The Mastercheap Raw experiment has begun! I’ve spent my $25 and it’s time to start actually cooking and eating. How much advance preparation am I going to need, and how will I cope with going to a fully-catered event on the very first day?
Breakfast: 1/3 cup of quick oats, cooked with 1/2 cup milk and served with 2 spoonfuls stewed apple
Lunch: One serve steamed mixed vegetables with margarine, 2 boiled eggs
Dinner: One serve home-made pasta, tomato and onion sauce
Snacks: 3 pieces shortbread, 1 carrot chopped into sticks
Hot drinks: 6 cups black tea
Preparing the night before
In an ideal world, I’d do all this on the Saturday morning (for most people, weekends present the best combination of free time and energy for advance cooking). However, after I’d set the dates for when Mastercheap was happening, I became aware of WordCamp Sydney, and decided that I definitely needed to attend the first day. Accounting for that meant ensuring I scheduled a portable, no-cooking-required lunch for Saturday and also required me to do most of the prep work the night before.
Actually, the first stage happened straight after I’d shopped. Frozen vegetables are a nuisance when you need individual serves; as soon as the bag is open, the remaining veg tends to freeze into a solid block. So I divide my bag of mixed veg and of beans into five serves each, which will save me hassle later on.
Then on Friday night, I had to perform the following tasks:
- Chopping up and stewing my two apples, to make a topping for my daily breakfast. (I’ll talk more about my breakfast strategy in tomorrow’s post).
- Boiling two eggs for lunch on Saturday.
- Chopping up my two onions and my chilli and frying them. This will be used as a flavouring base in several dishes throughout the week, starting with my Saturday pasta sauce.
- Baking a tray of shortbread. Shortbread is one of my baking staples, and it works well for Mastercheap because it requires just three ingredients: shortening, sugar and flour. Ideally, it would be butter rather than table spread and caster sugar rather than raw sugar, but the budget doesn’t stretch that far. Once cooked, I cut it into 21 pieces, which gives me three a day to use as either snacks or desserts. (I’ll share the full recipe I used later in the week).
All told, that took close on 90 minutes at a fairly leisurely pace. It’s a relatively big investment of time (especially as I don’t get to eat any of it straight away), but it will pay off on workdays, I imagine. [clear]
A day on the road
I steam my vegetables, stir in a little table spread, then pack it to eat cold later in the day. I’ve also got the two boiled eggs, a piece of shortbread for a morning snack, and a carrot chopped up for an afternoon snack. It’s been a long time since my lunch was in so many separate containers. The vegetables turn out much better than I expected. Normally I’d eat steamed vegetables hot, but the cold option is perfectly appetising, and I enjoy the eggs as well.
The day is busy and involving, and I can’t say I’m ever conscious of being either hungry or deprived. That said, I don’t deliberately punish myself. WordCamp includes a full lunch, but I’m not going to sit in a room and watch other people chowing down on food I can’t have. So I sit on a quiet bench away from the main crowd. It’s not great for socialising, but there will be occasions later in the week where I really am forced to watch other people eat. I don’t have to start now. [clear]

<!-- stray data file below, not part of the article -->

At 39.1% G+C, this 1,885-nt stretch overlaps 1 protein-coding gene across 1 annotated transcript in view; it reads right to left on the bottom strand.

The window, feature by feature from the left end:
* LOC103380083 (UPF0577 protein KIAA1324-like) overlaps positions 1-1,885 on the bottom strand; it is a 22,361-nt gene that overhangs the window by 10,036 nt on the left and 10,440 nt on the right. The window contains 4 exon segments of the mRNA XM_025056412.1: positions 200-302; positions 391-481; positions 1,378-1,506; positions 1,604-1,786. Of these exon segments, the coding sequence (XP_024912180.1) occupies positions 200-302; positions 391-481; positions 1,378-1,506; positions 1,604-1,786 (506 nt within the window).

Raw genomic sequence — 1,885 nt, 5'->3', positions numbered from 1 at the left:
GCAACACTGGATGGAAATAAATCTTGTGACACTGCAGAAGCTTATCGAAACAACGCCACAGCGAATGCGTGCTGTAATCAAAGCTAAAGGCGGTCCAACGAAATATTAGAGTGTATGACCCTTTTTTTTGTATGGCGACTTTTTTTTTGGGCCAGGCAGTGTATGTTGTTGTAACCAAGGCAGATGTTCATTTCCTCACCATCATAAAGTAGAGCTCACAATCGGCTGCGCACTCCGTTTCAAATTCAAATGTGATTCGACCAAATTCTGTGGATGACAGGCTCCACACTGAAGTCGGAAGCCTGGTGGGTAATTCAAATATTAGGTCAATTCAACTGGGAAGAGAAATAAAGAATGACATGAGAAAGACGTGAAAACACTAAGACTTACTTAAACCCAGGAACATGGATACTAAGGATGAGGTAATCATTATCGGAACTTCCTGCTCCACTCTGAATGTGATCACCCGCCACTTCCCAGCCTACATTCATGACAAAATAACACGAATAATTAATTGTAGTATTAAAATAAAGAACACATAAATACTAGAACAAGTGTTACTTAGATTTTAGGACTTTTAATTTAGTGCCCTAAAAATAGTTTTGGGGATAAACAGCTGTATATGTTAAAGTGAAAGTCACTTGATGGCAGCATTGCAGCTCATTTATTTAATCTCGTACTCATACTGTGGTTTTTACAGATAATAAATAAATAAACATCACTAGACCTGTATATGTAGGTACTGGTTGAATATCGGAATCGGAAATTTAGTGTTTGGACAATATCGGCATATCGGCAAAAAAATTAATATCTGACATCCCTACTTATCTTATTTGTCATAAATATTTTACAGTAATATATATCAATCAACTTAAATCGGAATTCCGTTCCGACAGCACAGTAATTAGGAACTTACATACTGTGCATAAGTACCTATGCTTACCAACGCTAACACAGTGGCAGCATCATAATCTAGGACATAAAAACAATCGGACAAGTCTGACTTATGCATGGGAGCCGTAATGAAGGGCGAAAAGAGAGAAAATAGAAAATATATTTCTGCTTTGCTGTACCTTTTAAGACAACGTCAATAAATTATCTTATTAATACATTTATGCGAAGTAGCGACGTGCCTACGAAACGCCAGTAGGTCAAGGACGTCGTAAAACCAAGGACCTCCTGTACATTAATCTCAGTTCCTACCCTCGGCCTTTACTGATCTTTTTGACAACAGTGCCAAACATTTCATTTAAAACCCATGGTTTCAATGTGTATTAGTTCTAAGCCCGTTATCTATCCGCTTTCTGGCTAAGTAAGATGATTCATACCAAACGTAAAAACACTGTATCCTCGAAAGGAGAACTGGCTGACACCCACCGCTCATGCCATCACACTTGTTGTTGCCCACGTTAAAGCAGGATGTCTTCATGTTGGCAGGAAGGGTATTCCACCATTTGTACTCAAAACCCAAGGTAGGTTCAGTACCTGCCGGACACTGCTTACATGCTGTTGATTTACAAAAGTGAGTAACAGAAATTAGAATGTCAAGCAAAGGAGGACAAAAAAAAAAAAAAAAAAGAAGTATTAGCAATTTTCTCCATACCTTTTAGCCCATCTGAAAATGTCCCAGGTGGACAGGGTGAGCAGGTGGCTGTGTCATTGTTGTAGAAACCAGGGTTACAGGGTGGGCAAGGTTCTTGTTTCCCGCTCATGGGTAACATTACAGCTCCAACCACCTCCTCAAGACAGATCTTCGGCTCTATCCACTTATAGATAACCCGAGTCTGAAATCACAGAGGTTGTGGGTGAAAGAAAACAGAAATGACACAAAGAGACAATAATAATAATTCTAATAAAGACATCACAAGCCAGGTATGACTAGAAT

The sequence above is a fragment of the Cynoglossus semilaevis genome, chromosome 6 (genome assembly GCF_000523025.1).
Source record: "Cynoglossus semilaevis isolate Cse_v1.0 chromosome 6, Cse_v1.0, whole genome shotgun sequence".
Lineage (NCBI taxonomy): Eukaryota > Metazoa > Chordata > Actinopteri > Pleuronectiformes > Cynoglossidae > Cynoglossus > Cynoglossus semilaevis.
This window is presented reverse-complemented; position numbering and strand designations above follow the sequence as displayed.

Making the pasta
The feature element of my dinner plans is home-made pasta. I became a convert to this after seeing Jamie Oliver do it on stage years ago. It’s great fun to do and feeding the dough through the machine is therapeutic, but it takes a lot of time compared to dried pasta (though the actual cooking is much quicker). For starters, you need to chill the dough (wrapped in cling film) for an hour after making it and before processing it, and I’ve found that trying to make the dough too far in advance dries it out. So that’s an hour after I get home when I can’t even begin working on dinner beyond making the dough.
I’ve been practising and experimenting with quantities in the run-up to Mastercheap. I like pasta (it was a major element in the original Mastercheap experiment back in 2010), and I can’t afford to mess it up during this week. I’ve concluded that I can make myself a generous dinner serving of pasta — enough for two bowls, in fact — from 180 grams of flour and a single egg. Depending on the texture of the egg, I may also need to add a tablespoon or so of water. That proves to be the case tonight.
So you mix the flour, egg (and water if necessary) together, form it into a dough, and chill it. After an hour, you flatten it out, and then feed it repeatedly through the machine, gradually lowering the thickness until you have a long, single sheet. Then you cut it up using the cutter attachment. In theory, you can do it without a machine simply by using a rolling pin, but the machine makes it much easier.
The sauce is easy: I just heat the tin of tomatoes and add some of my onion/chilli mixture. The pasta takes just a couple of minutes in boiling water, and I’m done. Delicious, if I do say so myself.
Day one is done and dusted: so far, so good. Tomorrow I don’t have to go out, but I also have to face a day largely dominated by vegetables and without the familiar comfort of pasta. Comments and suggestions, as always, are welcome.
Lifehacker’s Mastercheap Raw experiment sees editor Angus Kidman living for a week with a food budget of just $25 and only basic ingredients.